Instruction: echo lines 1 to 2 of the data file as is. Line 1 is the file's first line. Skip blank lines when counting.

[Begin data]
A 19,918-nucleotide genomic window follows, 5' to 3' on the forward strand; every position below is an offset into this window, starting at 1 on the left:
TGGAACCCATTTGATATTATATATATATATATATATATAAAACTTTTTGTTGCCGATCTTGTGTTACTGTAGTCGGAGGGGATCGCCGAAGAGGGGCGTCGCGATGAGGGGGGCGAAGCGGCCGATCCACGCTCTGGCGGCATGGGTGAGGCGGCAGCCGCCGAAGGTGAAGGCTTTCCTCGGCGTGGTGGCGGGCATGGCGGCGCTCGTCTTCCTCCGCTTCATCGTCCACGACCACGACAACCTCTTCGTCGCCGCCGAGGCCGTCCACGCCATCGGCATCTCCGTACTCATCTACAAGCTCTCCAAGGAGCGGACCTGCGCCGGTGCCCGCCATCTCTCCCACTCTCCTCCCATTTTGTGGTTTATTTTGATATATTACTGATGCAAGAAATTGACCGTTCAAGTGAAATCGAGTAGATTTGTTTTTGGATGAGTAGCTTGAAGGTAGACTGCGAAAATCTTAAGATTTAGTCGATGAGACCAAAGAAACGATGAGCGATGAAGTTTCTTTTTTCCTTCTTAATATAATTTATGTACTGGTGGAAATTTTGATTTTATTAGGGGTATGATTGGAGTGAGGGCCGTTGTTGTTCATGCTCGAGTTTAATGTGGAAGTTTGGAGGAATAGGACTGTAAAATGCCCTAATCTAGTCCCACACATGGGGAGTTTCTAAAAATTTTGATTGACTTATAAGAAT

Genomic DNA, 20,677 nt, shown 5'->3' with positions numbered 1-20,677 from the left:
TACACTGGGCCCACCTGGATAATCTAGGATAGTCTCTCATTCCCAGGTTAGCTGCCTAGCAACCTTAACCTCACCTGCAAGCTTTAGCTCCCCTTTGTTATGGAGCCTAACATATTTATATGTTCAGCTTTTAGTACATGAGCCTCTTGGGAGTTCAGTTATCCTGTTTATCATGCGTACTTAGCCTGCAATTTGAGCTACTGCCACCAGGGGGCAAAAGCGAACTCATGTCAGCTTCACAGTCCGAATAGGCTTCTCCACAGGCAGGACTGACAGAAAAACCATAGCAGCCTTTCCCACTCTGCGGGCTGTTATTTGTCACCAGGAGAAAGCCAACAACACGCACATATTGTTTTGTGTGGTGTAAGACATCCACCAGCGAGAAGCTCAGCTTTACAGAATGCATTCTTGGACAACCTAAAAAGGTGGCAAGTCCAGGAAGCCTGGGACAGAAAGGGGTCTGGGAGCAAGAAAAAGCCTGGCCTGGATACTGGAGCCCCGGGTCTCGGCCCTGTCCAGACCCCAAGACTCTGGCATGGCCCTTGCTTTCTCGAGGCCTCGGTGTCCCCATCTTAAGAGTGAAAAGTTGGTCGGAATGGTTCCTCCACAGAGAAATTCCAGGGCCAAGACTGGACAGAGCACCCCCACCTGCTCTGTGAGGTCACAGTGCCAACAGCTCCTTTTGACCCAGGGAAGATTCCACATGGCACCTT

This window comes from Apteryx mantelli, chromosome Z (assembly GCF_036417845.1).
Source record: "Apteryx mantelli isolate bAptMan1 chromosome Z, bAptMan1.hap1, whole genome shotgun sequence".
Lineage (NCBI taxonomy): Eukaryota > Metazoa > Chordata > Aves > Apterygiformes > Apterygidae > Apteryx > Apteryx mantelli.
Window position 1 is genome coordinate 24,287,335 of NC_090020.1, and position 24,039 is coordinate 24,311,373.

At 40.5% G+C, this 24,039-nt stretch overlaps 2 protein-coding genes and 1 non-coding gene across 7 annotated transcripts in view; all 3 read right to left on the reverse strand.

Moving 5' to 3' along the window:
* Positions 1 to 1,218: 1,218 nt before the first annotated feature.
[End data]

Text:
A 19,918-nucleotide genomic window follows, 5' to 3' on the forward strand; every position below is an offset into this window, starting at 1 on the left:
TGGAACCCATTTGATATTATATATATATATATATATATAAAACTTTTTGTTGCCGATCTTGTGTTACTGTAGTCGGAGGGGATCGCCGAAGAGGGGCGTCGCGATGAGGGGGGCGAAGCGGCCGATCCACGCTCTGGCGGCATGGGTGAGGCGGCAGCCGCCGAAGGTGAAGGCTTTCCTCGGCGTGGTGGCGGGCATGGCGGCGCTCGTCTTCCTCCGCTTCATCGTCCACGACCACGACAACCTCTTCGTCGCCGCCGAGGCCGTCCACGCCATCGGCATCTCCGTACTCATCTACAAGCTCTCCAAGGAGCGGACCTGCGCCGGTGCCCGCCATCTCTCCCACTCTCCTCCCATTTTGTGGTTTATTTTGATATATTACTGATGCAAGAAATTGACCGTTCAAGTGAAATCGAGTAGATTTGTTTTTGGATGAGTAGCTTGAAGGTAGACTGCGAAAATCTTAAGATTTAGTCGATGAGACCAAAGAAACGATGAGCGATGAAGTTTCTTTTTTCCTTCTTAATATAATTTATGTACTGGTGGAAATTTTGATTTTATTAGGGGTATGATTGGAGTGAGGGCCGTTGTTGTTCATGCTCGAGTTTAATGTGGAAGTTTGGAGGAATAGGACTGTAAAATGCCCTAATCTAGTCCCACACATGGGGAGTTTCTAAAAATTTTGATTGACTTATAAGAAT